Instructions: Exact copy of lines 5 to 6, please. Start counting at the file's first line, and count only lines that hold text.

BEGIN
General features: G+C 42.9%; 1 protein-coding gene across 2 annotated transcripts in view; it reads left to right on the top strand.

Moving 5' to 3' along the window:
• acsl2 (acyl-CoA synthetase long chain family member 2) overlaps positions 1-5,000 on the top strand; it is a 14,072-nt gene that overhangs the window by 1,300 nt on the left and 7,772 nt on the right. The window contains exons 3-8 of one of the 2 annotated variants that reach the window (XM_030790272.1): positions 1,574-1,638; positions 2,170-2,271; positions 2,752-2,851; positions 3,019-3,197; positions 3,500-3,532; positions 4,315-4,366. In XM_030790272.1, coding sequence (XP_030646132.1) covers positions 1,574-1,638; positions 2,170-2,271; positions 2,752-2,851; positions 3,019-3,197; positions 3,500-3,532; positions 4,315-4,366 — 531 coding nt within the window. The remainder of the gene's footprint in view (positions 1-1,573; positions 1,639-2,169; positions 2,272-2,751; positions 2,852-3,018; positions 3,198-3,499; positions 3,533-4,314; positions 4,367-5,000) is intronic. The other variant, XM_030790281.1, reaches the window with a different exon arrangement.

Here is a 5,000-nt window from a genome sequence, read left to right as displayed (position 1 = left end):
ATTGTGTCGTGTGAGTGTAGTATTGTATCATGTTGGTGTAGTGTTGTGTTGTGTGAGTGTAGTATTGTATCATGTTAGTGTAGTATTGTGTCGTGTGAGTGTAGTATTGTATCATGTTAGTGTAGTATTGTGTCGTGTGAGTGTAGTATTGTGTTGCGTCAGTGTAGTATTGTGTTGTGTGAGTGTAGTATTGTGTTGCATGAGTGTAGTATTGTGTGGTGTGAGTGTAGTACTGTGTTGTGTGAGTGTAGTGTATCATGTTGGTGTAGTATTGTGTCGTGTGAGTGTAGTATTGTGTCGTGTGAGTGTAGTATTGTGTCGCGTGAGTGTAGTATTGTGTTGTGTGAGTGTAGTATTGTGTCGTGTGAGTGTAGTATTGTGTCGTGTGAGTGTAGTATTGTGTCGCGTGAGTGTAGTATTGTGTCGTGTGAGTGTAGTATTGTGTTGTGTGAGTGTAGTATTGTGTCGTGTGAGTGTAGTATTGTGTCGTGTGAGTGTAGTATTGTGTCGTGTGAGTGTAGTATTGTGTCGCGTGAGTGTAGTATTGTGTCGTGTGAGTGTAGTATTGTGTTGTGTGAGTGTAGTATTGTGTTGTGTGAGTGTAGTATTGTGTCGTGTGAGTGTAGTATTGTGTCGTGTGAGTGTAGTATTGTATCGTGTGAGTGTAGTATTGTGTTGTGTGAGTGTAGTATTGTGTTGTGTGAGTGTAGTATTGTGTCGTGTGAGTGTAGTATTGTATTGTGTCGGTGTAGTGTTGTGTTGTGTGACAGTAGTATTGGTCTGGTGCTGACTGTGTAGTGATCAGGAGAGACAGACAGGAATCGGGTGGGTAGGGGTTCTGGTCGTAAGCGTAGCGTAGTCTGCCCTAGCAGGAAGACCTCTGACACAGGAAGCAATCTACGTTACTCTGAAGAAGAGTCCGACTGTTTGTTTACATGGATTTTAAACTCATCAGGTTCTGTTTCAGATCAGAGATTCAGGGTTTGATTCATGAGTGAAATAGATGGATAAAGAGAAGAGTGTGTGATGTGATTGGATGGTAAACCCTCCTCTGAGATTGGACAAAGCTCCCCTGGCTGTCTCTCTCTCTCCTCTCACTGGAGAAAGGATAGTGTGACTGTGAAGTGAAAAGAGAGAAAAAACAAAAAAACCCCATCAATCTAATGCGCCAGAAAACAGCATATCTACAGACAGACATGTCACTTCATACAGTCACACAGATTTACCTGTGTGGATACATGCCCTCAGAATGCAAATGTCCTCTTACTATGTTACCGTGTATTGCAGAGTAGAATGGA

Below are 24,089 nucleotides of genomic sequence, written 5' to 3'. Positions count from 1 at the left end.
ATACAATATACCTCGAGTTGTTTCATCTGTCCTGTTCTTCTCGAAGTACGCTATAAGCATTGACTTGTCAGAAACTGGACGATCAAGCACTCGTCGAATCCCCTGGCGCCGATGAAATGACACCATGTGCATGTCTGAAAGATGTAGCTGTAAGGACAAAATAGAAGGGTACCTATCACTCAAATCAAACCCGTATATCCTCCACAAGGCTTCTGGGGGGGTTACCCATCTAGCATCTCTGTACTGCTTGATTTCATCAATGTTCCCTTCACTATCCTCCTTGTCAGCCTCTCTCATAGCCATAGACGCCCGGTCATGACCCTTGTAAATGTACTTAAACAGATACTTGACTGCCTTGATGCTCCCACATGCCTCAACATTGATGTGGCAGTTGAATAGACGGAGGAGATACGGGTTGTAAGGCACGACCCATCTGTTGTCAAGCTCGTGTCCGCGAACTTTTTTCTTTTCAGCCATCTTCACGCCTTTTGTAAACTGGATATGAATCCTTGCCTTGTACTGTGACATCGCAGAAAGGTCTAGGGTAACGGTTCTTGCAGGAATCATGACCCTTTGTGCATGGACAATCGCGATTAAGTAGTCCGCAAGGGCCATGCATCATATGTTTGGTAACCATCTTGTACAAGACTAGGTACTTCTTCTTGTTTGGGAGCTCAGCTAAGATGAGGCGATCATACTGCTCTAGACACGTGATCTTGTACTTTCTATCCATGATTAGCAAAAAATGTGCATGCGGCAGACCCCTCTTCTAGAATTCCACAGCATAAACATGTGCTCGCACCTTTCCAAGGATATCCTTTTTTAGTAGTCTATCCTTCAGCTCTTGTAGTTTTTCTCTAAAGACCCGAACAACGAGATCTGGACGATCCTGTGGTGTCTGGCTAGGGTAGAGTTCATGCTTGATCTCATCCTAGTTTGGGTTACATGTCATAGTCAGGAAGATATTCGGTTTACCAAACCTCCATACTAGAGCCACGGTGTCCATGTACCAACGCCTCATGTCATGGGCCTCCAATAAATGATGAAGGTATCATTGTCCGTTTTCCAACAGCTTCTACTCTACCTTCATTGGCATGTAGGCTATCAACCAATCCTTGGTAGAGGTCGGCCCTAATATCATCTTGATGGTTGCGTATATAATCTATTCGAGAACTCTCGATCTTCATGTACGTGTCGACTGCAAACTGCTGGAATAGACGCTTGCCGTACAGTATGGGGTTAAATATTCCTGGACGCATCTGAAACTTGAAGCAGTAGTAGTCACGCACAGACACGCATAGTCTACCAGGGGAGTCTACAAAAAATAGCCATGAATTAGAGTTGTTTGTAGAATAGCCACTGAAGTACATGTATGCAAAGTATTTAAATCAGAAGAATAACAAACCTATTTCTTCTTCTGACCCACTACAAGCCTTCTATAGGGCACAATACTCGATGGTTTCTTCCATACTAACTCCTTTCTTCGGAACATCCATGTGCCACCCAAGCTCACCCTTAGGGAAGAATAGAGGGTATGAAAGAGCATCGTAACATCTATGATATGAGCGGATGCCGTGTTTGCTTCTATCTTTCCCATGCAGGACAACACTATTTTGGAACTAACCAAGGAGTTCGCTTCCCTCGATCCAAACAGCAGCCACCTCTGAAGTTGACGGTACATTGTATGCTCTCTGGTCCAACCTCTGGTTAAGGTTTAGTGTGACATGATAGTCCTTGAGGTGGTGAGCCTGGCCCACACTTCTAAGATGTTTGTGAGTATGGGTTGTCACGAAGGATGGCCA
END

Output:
ATTGTGTCGTGTGAGTGTAGTATTGTATCATGTTGGTGTAGTGTTGTGTTGTGTGAGTGTAGTATTGTATCATGTTAGTGTAGTATTGTGTCGTGTGAGTGTAGTATTGTATCATGTTAGTGTAGTATTGTGTCGTGTGAGTGTAGTATTGTGTTGCGTCAGTGTAGTATTGTGTTGTGTGAGTGTAGTATTGTGTTGCATGAGTGTAGTATTGTGTGGTGTGAGTGTAGTACTGTGTTGTGTGAGTGTAGTGTATCATGTTGGTGTAGTATTGTGTCGTGTGAGTGTAGTATTGTGTCGTGTGAGTGTAGTATTGTGTCGCGTGAGTGTAGTATTGTGTTGTGTGAGTGTAGTATTGTGTCGTGTGAGTGTAGTATTGTGTCGTGTGAGTGTAGTATTGTGTCGCGTGAGTGTAGTATTGTGTCGTGTGAGTGTAGTATTGTGTTGTGTGAGTGTAGTATTGTGTCGTGTGAGTGTAGTATTGTGTCGTGTGAGTGTAGTATTGTGTCGTGTGAGTGTAGTATTGTGTCGCGTGAGTGTAGTATTGTGTCGTGTGAGTGTAGTATTGTGTTGTGTGAGTGTAGTATTGTGTTGTGTGAGTGTAGTATTGTGTCGTGTGAGTGTAGTATTGTGTCGTGTGAGTGTAGTATTGTATCGTGTGAGTGTAGTATTGTGTTGTGTGAGTGTAGTATTGTGTTGTGTGAGTGTAGTATTGTGTCGTGTGAGTGTAGTATTGTATTGTGTCGGTGTAGTGTTGTGTTGTGTGACAGTAGTATTGGTCTGGTGCTGACTGTGTAGTGATCAGGAGAGACAGACAGGAATCGGGTGGGTAGGGGTTCTGGTCGTAAGCGTAGCGTAGTCTGCCCTAGCAGGAAGACCTCTGACACAGGAAGCAATCTACGTTACTCTGAAGAAGAGTCCGACTGTTTGTTTACATGGATTTTAAACTCATCAGGTTCTGTTTCAGATCAGAGATTCAGGGTTTGATTCATGAGTGAAATAGATGGATAAAGAGAAGAGTGTGTGATGTGATTGGATGGTAAACCCTCCTCTGAGATTGGACAAAGCTCCCCTGGCTGTCTCTCTCTCTCCTCTCACTGGAGAAAGGATAGTGTGACTGTGAAGTGAAAAGAGAGAAAAAACAAAAAAACCCCATCAATCTAATGCGCCAGAAAACAGCATATCTACAGACAGACATGTCACTTCATACAGTCACACAGATTTACCTGTGTGGATACATGCCCTCAGAATGCAAATGTCCTCTTACTATGTTACCGTGTATTGCAGAGTAGAATGGA

Below are 24,089 nucleotides of genomic sequence, written 5' to 3'. Positions count from 1 at the left end.